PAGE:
In Matthew 5:17, What Does It Mean That Jesus Fulfilled the Law?
The Lord: “Think not that I am come to destroy the law, or the prophets: I am not come to destroy, but to fulfill. For truly I say to you, Till heaven and earth pass, one stroke or one pronunciation mark shall in no wise pass from the law, till all be fulfilled” (Matthew 5:17–18). Through the Lord Jesus’ words we can know that the work He did was not to abolish the law, but to fulfill it. Some people, however, feel perplexed: If the Lord Jesus didn’t come to abolish the law of the Old Testament, then why did He not keep the Sabbath but instead allowed His disciples to pick and eat the heads of grain when they passed through the corn fields? What did the Lord actually mean by saying “fulfill”? How are we to understand His words?
It is said in a book: “The work done by Jesus was merely a stage higher than the Old Testament; it was used to begin an age, and to lead that age. Why did He say, ‘I have not come to destroy the law, but to fulfill the law’? Yet in His work there was much that differed from the laws practiced and the commandments followed by the Israelites of the Old Testament, for He did not come to obey the law, but to fulfill it. The process of fulfilling it included many practical things: His work was more practical and real, and, furthermore, it was more alive, and was not blind adherence to rules. Did the Israelites not keep the Sabbath? When Jesus came, He did not observe the Sabbath, for He said that the Son of man was the Lord of the Sabbath, and when the Lord of the Sabbath arrived, He would do as He wished. He had come to fulfill the laws of the Old Testament and to change the laws” (“The Vision of God’s Work (1)”).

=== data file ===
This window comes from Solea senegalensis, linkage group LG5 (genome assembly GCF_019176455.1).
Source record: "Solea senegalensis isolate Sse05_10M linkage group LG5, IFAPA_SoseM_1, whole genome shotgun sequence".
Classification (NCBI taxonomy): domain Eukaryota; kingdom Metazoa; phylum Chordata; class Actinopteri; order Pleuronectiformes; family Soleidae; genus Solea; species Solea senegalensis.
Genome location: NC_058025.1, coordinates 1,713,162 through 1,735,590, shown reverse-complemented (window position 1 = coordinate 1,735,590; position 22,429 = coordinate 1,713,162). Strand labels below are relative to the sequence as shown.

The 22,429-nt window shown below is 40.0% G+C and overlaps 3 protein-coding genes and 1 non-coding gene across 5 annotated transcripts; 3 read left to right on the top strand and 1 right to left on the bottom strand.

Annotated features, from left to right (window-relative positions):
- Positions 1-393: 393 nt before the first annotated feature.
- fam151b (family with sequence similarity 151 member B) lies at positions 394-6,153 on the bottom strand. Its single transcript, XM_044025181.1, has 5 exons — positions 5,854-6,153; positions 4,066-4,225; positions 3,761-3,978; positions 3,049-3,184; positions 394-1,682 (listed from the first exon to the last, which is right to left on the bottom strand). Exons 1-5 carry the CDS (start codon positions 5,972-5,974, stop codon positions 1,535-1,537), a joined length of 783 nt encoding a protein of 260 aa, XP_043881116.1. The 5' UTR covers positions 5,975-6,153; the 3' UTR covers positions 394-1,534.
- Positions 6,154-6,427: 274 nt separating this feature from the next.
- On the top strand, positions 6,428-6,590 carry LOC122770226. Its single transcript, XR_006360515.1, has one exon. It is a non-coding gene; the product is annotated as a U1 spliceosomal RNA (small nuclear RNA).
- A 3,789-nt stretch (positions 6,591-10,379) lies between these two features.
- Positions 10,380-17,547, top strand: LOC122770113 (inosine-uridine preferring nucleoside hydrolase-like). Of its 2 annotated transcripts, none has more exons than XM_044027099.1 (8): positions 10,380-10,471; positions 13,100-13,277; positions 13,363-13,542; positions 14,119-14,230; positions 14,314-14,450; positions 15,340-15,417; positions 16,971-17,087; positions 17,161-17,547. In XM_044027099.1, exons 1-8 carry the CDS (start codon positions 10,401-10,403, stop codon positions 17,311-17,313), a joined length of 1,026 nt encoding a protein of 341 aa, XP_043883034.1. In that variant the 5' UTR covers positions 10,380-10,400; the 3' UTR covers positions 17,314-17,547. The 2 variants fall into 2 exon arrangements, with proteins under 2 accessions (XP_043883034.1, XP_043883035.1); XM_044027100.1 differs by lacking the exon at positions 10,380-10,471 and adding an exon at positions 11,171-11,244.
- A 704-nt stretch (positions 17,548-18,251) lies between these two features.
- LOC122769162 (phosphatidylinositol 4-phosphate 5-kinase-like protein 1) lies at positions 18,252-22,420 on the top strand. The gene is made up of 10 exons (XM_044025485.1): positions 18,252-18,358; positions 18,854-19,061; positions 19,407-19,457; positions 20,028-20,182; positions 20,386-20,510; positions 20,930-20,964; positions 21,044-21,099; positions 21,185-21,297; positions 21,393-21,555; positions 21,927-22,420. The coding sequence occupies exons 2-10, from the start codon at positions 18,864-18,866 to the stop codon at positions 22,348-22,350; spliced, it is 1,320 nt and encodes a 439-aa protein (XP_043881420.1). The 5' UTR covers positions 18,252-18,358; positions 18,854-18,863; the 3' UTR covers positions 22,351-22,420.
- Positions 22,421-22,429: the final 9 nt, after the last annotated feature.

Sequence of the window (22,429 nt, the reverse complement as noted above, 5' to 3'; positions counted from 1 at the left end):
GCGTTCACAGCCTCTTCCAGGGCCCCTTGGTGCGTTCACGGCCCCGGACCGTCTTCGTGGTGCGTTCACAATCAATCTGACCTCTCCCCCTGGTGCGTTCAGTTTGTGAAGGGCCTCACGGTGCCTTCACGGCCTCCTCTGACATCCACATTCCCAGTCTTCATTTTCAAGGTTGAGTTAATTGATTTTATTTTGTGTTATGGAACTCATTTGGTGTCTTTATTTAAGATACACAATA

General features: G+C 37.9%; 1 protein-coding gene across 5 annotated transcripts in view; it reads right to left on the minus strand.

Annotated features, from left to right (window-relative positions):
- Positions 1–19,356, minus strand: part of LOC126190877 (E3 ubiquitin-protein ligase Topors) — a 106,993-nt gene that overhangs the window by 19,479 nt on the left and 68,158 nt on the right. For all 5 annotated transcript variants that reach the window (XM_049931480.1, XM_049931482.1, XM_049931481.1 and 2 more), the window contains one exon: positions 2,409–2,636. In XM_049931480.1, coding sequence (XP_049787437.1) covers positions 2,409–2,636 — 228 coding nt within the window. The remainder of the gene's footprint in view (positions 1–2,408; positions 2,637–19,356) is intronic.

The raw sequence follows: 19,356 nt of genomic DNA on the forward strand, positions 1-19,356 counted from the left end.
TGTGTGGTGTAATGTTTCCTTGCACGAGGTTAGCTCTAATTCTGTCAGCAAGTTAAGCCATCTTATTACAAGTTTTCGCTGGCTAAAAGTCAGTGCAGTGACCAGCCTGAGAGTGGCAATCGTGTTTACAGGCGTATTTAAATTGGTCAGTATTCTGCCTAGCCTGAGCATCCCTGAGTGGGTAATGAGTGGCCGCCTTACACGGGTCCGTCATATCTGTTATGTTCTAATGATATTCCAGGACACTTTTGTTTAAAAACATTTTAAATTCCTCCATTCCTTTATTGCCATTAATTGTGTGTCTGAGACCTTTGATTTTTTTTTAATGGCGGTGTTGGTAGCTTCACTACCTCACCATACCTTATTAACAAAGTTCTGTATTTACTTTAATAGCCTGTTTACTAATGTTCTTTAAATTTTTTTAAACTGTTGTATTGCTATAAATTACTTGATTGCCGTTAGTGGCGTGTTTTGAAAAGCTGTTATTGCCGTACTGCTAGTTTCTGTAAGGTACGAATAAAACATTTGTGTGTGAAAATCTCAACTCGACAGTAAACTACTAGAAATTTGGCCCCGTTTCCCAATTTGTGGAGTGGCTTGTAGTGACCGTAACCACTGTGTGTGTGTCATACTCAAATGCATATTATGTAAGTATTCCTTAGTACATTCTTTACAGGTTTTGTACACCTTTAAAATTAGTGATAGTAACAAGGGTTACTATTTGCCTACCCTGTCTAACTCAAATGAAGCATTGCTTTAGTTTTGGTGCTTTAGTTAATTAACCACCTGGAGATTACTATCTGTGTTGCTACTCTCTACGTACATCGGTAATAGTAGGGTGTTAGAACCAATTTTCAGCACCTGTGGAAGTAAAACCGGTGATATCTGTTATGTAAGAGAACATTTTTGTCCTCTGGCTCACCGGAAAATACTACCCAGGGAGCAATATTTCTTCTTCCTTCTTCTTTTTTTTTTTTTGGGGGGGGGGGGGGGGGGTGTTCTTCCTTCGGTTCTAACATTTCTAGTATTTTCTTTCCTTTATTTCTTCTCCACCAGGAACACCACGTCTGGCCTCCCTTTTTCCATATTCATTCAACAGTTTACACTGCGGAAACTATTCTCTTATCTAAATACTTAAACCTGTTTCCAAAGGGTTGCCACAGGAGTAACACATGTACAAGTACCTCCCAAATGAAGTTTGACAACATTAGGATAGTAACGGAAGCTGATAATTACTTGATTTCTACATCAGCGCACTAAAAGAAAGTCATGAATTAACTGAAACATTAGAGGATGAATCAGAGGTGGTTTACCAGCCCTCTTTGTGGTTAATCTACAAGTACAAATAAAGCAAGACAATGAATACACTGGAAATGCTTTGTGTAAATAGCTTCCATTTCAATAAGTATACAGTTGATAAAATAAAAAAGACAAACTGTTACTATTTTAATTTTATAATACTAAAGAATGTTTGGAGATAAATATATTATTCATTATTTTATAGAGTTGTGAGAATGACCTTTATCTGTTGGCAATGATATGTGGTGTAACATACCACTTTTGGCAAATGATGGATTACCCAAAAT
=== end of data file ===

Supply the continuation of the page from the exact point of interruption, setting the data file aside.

From this passage we can understand that the work of the Lord Jesus in the Age of Grace was a stage of new work built upon the foundation of the work done in the Age of Law, which was done by God according to His management plan and in accordance with mankind’s need, but His purpose was still to save man. The Lord Jesus did a new work and led us away from the law, but He didn’t abolish the law. There are some commandments that we should still abide by, such as not to kill, not to steal, not to commit adultery, and so on. But as for those practices which belong to rules and rituals, we shouldn’t cling to them anymore. Take the observation of the Sabbath for example. In the Age of Law, God required that people should keep the Sabbath. On that day, they did not do any work but need only worship and praise God with a concentrated heart in order to gain rest as well as God’s care and protection. But at the end of the Age of Law, as mankind was becoming more and more corrupted by Satan, they committed more and more sins and became ever more opposed to God, they no longer feared or obeyed God and were unable to keep the laws and commandments. Even though they appeared to keep the Sabbath and didn’t do any work on that day, they no longer had any true worship of God in their hearts, and their keeping thewas just a kind of outward rule or ritual in which there was no real praise or worship of God. When the Lord Jesus came to work, He no longer enjoined people to rigidly keep the Sabbath, but required that they come before God relying on and looking up to Him, and worship God in spirit and in truth. He showed us many new practices to abide by, such as forgiving others, being tolerant and patient, loving our enemies, repenting and confessing our sins, walking the path of the cross, and loving God with all our heart and soul. When the Lord Jesus came, He personally led His disciples and the others who followed Him to leave behind the Sabbath day and no longer kept it, He wasn’t restricted by the laws of the Old Testament and didn’t follow any rules in doing His work. He concluded the age in which people believed in God in rules and rituals, and led people in a practical way. Only then could people move beyond the constraints of the laws and obtain liberation and freedom, so that they were able to better walk the path of belief in God, have a new understanding of God and gain the Lord’s redemption. It can be seen from this that the Lord Jesus not keeping the Sabbath was not abandoning the law, but fulfilling it, which was much more beneficial to man’s life.